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Turnout takes jump in referendum on voting system

Yes campaign ‘encouraged’ by 18 per cent return, but No camp still wants extension to deadline
electoral reform envelopes
The campaign against proportional representation is calling for an extension to the Nov. 30 referendum voting deadline.

New numbers from Elections B.C. showing an 18 per cent return on proportional representation ballots is an encouraging sign that turnout is on an upswing, according to the Yes campaign.

As of Friday morning, an estimated 597,300 packages of the 3.3 million sent out had been received by Elections B.C.

“We’re very encouraged, as most people are, at that substantial increase in returns reported [Friday],” said Lesli Boldt, spokesperson for Yes PR B.C.

“We hope that that trend continues.”

The latest numbers are a considerable spike from the 7.4 per cent that were reported as of Thursday, a return rate that the No Proportional Representation Society called “abysmal.”

The low response rate and the rotating postal strike pushed the No camp to call for an extension to the Nov. 30 deadline.

“We still think we need an extension to ensure there’s as full a participation as reasonably possible,” said Bill Tieleman, spokesman for the No camp.

The returned ballots don’t include the packages received by Canada Post but backlogged due to rotating strike action, said Elections B.C. spokesperson Rebecca Penz.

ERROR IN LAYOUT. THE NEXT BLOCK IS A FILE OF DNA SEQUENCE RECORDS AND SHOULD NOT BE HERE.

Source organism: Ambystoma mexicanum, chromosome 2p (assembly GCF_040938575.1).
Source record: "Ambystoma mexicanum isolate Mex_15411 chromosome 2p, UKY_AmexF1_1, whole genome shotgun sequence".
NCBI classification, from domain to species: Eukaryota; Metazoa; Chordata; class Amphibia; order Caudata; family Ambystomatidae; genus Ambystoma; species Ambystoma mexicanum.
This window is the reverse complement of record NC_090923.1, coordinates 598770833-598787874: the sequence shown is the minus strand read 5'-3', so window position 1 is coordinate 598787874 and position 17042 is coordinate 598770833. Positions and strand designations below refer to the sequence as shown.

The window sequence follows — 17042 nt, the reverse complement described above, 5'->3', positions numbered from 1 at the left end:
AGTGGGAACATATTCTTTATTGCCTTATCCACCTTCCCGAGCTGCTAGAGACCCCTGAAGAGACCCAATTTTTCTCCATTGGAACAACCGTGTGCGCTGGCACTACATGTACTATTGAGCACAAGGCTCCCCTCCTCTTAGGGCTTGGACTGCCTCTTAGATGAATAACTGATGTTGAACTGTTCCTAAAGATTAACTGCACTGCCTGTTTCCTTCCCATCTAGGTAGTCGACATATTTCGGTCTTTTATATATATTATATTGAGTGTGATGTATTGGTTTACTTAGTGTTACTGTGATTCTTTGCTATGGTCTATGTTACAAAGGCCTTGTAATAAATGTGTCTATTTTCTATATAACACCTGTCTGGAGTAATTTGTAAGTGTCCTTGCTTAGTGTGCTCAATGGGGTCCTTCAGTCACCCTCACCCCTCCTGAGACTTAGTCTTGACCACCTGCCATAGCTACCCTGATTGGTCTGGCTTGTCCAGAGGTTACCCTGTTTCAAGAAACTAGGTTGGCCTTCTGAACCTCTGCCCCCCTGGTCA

The election agency is monitoring the labour disruptions, but it’s too early to decide if the voting deadline will be extended, Penz said.

Max Cameron, a political science professor at the University of British Columbia, said it’s much too early to panic about low voter turnout.

“My understanding is that in previous referenda, it’s been the case that the initial results trickle in slowly but there’s a rising crescendo as you get close to the deadline,” Cameron said.

In the 2011 HST referendum, the majority of ballots were returned in the last two weeks of voting. The voter turnout for that referendum was 54.7 per cent.

The single transferable vote system failed to meet the threshold of support from B.C. voters in 2005 and 2009, with voter turnouts of 61 per cent and 48 per cent, respectively.

The B.C. government did not set a voter turnout threshold that must be met in order for the result to be considered valid.

Tieleman said that was a mistake.

“It’s extremely unfortunate we’re proceeding without a threshold on an issue that clearly British Columbians are not mesmerized by,” he said.

“Every significant referendum in the past has had a turnout between 48 and 61 per cent so certainly below 50 makes it dubious and below 40 makes it very questionable indeed.”

The Yes PR B.C. camp is confident there will be a surge in voting in the next two weeks. “I think people need as much time as they can to learn about the process, look at the options and make an informed decision,” Boldt said.

Cameron said after delivering several talks on electoral reform across B.C., he was impressed by the level of conscientiousness and engagement people have shown.

“What I see is people trying their hardest to make a good decision,” he said.

“Yes, there’s concern, there’s confusion, there’s doubt, but behind it all is a very deep commitment to democracy.”